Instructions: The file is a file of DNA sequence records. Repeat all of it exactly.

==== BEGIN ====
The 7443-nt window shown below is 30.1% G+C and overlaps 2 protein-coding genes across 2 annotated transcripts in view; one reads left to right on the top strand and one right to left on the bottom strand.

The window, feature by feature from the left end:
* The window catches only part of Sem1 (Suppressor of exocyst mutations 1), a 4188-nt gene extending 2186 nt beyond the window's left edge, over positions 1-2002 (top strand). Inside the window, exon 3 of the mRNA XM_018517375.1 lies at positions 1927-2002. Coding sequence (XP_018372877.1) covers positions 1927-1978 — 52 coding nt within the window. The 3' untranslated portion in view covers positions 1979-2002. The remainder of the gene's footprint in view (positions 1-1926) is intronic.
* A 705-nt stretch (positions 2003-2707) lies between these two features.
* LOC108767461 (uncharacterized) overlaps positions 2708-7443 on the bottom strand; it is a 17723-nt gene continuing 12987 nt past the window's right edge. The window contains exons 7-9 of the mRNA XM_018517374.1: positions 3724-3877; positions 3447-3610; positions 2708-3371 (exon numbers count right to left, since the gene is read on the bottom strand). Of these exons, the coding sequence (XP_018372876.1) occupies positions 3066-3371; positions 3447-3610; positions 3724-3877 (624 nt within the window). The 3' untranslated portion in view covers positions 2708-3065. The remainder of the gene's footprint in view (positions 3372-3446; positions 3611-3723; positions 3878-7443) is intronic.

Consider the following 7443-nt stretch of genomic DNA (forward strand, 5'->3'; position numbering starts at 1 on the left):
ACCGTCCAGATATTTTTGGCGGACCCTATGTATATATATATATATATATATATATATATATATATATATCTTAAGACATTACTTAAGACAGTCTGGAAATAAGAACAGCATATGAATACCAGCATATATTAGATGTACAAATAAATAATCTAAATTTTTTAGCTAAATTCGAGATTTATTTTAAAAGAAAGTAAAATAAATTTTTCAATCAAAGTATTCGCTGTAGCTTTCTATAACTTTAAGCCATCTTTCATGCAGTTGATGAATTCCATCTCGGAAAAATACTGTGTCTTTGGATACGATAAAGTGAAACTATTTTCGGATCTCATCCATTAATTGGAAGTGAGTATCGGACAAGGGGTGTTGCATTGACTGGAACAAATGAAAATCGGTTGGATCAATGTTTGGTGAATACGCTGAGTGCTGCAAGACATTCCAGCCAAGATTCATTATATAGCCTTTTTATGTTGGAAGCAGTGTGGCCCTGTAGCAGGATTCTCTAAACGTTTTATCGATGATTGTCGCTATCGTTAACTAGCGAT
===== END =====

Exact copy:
The 7443-nt window shown below is 30.1% G+C and overlaps 2 protein-coding genes across 2 annotated transcripts in view; one reads left to right on the top strand and one right to left on the bottom strand.

The window, feature by feature from the left end:
* The window catches only part of Sem1 (Suppressor of exocyst mutations 1), a 4188-nt gene extending 2186 nt beyond the window's left edge, over positions 1-2002 (top strand). Inside the window, exon 3 of the mRNA XM_018517375.1 lies at positions 1927-2002. Coding sequence (XP_018372877.1) covers positions 1927-1978 — 52 coding nt within the window. The 3' untranslated portion in view covers positions 1979-2002. The remainder of the gene's footprint in view (positions 1-1926) is intronic.
* A 705-nt stretch (positions 2003-2707) lies between these two features.
* LOC108767461 (uncharacterized) overlaps positions 2708-7443 on the bottom strand; it is a 17723-nt gene continuing 12987 nt past the window's right edge. The window contains exons 7-9 of the mRNA XM_018517374.1: positions 3724-3877; positions 3447-3610; positions 2708-3371 (exon numbers count right to left, since the gene is read on the bottom strand). Of these exons, the coding sequence (XP_018372876.1) occupies positions 3066-3371; positions 3447-3610; positions 3724-3877 (624 nt within the window). The 3' untranslated portion in view covers positions 2708-3065. The remainder of the gene's footprint in view (positions 3372-3446; positions 3611-3723; positions 3878-7443) is intronic.

Consider the following 7443-nt stretch of genomic DNA (forward strand, 5'->3'; position numbering starts at 1 on the left):
ACCGTCCAGATATTTTTGGCGGACCCTATGTATATATATATATATATATATATATATATATATATATATCTTAAGACATTACTTAAGACAGTCTGGAAATAAGAACAGCATATGAATACCAGCATATATTAGATGTACAAATAAATAATCTAAATTTTTTAGCTAAATTCGAGATTTATTTTAAAAGAAAGTAAAATAAATTTTTCAATCAAAGTATTCGCTGTAGCTTTCTATAACTTTAAGCCATCTTTCATGCAGTTGATGAATTCCATCTCGGAAAAATACTGTGTCTTTGGATACGATAAAGTGAAACTATTTTCGGATCTCATCCATTAATTGGAAGTGAGTATCGGACAAGGGGTGTTGCATTGACTGGAACAAATGAAAATCGGTTGGATCAATGTTTGGTGAATACGCTGAGTGCTGCAAGACATTCCAGCCAAGATTCATTATATAGCCTTTTTATGTTGGAAGCAGTGTGGCCCTGTAGCAGGATTCTCTAAACGTTTTATCGATGATTGTCGCTATCGTTAACTAGCGAT